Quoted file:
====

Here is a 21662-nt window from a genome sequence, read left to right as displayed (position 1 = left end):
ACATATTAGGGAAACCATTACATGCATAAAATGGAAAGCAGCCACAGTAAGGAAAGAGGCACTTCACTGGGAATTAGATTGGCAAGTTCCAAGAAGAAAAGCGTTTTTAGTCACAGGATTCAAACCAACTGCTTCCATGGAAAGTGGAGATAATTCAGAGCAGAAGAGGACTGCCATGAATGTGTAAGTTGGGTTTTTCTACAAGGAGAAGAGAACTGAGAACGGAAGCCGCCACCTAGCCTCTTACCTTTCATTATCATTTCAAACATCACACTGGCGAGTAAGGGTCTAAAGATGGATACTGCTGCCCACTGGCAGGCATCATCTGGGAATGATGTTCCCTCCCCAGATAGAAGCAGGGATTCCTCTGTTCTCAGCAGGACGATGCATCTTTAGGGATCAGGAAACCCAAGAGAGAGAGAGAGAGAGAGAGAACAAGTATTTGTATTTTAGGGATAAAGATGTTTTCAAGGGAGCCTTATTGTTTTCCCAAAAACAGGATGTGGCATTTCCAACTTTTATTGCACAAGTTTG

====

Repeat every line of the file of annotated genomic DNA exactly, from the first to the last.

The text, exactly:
Here is a 21662-nt window from a genome sequence, read left to right as displayed (position 1 = left end):
ACATATTAGGGAAACCATTACATGCATAAAATGGAAAGCAGCCACAGTAAGGAAAGAGGCACTTCACTGGGAATTAGATTGGCAAGTTCCAAGAAGAAAAGCGTTTTTAGTCACAGGATTCAAACCAACTGCTTCCATGGAAAGTGGAGATAATTCAGAGCAGAAGAGGACTGCCATGAATGTGTAAGTTGGGTTTTTCTACAAGGAGAAGAGAACTGAGAACGGAAGCCGCCACCTAGCCTCTTACCTTTCATTATCATTTCAAACATCACACTGGCGAGTAAGGGTCTAAAGATGGATACTGCTGCCCACTGGCAGGCATCATCTGGGAATGATGTTCCCTCCCCAGATAGAAGCAGGGATTCCTCTGTTCTCAGCAGGACGATGCATCTTTAGGGATCAGGAAACCCAAGAGAGAGAGAGAGAGAGAGAGAACAAGTATTTGTATTTTAGGGATAAAGATGTTTTCAAGGGAGCCTTATTGTTTTCCCAAAAACAGGATGTGGCATTTCCAACTTTTATTGCACAAGTTTG